Trusts and Estates

Conservatorship of P.D.

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21 Cal.App.5th 1163
Filed March 29, 2018
California Court of Appeal, Second District, Div. 6

By Golnaz Yazdchi
Sheppard Mullin Richter & Gampton LLP

P.D. suffered from schizophrenia, and the Public Guardian sought an LPS conservatorship on the ground that P.D. was gravely disabled as a result of a mental disorder. The trial court gave the jury two special instructions concerning the possible consequences of an LPS conservatorship. In the first special instruction, the trial court explained that an LPS conservator would have the right to require the conservatee to obtain medical treatment, to place the conservatee in a facility, and to receive and expend funds for the conservatee. In the second special instruction, the trial court provided information concerning the duration of the LPS conservatorship. The jury found beyond a reasonable doubt that P.D. was gravely disabled as a result of a mental disorder. P.D. appealed, arguing that the special instructions confused the jury as to what matters it could consider in determining whether or not P.D. was gravely disabled, which violated P.D.’s due process rights.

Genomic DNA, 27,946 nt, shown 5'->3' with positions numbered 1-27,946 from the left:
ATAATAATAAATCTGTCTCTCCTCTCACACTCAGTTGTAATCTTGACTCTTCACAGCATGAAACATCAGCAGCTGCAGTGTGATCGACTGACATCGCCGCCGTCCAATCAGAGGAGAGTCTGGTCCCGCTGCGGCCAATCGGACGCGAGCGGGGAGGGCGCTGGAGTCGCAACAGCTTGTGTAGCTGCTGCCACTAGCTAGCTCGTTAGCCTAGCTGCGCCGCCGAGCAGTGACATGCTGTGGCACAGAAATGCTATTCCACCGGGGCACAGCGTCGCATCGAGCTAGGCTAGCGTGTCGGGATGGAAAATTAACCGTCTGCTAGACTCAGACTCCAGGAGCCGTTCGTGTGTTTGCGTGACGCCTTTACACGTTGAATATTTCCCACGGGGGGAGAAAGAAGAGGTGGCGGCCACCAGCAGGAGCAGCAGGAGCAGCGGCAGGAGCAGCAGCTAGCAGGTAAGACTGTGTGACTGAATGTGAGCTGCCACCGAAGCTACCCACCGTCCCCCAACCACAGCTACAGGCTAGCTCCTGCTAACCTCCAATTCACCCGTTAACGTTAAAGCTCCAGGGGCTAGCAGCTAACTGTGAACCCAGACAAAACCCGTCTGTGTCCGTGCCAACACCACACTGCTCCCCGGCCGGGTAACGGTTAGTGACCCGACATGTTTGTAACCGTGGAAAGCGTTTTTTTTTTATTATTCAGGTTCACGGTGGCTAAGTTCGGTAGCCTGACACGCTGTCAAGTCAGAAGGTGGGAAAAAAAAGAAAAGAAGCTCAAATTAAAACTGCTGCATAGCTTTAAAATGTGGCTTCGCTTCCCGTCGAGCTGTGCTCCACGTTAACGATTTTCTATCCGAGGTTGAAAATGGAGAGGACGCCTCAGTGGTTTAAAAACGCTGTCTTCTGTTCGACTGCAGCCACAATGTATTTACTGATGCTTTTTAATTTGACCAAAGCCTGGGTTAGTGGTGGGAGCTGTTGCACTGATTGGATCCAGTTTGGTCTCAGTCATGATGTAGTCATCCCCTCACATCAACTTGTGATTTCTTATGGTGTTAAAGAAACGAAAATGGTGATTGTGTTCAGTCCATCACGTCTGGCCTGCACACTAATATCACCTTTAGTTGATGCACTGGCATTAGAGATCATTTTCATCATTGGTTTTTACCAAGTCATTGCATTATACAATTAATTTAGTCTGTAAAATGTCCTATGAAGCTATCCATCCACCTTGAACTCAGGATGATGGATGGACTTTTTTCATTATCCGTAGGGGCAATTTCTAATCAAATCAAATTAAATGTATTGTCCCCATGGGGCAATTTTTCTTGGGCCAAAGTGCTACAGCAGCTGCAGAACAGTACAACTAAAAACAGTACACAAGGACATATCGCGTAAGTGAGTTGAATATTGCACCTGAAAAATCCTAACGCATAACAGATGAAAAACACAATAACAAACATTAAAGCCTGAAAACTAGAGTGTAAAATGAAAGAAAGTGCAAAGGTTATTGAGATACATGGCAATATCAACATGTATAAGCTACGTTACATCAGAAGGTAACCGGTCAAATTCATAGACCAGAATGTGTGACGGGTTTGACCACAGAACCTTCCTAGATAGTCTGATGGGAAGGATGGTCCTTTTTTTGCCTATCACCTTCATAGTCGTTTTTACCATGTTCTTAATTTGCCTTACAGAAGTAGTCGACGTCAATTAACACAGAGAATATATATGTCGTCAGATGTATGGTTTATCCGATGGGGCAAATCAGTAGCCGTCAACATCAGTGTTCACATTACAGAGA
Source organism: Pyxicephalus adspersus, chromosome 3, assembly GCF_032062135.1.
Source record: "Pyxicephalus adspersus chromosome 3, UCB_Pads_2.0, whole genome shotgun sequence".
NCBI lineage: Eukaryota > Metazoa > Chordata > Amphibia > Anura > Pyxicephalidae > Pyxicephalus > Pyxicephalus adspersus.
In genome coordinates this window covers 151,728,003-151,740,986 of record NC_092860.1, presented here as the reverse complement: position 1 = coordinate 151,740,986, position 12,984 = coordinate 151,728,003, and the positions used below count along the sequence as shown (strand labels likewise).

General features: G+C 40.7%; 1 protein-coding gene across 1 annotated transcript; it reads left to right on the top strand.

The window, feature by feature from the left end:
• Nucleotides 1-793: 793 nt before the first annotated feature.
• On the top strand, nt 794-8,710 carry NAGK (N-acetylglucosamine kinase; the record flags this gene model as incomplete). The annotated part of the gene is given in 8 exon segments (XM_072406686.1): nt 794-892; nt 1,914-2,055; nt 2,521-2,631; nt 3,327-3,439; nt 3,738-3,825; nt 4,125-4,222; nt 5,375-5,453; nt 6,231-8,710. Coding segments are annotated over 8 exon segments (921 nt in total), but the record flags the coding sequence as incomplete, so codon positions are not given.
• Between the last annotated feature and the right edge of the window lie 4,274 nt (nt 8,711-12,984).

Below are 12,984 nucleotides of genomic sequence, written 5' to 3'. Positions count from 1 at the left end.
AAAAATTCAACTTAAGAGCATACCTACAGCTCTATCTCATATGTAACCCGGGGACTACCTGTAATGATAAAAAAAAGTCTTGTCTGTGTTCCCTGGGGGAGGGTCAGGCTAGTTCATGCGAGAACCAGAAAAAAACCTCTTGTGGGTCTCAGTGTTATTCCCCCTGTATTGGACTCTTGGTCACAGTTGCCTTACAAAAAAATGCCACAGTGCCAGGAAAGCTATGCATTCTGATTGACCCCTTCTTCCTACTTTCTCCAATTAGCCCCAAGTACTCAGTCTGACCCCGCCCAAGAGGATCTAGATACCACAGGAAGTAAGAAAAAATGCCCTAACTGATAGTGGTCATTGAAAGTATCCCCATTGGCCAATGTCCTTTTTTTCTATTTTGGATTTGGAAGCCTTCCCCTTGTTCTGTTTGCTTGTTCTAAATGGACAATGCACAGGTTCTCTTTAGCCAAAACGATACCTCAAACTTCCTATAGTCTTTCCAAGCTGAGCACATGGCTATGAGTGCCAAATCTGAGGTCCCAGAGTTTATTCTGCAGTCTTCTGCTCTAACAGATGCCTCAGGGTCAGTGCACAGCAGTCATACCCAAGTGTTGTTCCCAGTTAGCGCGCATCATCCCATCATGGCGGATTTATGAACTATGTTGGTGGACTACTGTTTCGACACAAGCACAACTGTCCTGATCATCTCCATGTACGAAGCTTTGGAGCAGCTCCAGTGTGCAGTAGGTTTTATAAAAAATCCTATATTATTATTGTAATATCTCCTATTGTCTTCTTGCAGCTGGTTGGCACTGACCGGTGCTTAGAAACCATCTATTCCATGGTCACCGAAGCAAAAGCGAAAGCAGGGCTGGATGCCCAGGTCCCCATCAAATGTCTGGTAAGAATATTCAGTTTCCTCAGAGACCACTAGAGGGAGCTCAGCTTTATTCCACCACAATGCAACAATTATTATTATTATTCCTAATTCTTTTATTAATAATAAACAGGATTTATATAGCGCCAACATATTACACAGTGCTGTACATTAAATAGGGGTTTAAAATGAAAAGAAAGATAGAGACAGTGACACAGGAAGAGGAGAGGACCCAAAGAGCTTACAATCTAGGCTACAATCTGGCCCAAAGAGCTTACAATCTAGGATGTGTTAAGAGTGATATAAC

The Court of Appeal affirmed. The trial court erred when it instructed the jury about the duration and types of treatment that may be ordered by an LPS conservator, but the error was harmless. Although LPS proceedings are subject to the due process clause because significant civil liberties are at stake, they are nevertheless civil proceedings. Therefore, the rule in criminal cases that any jury instruction about the consequences of a guilty verdict is a violation of due process is not equally applicable to LPS proceedings. Here, the evidence in support of the jury’s finding was overwhelming, so although the special instructions were irrelevant to the jury’s task, they made no difference to the outcome.

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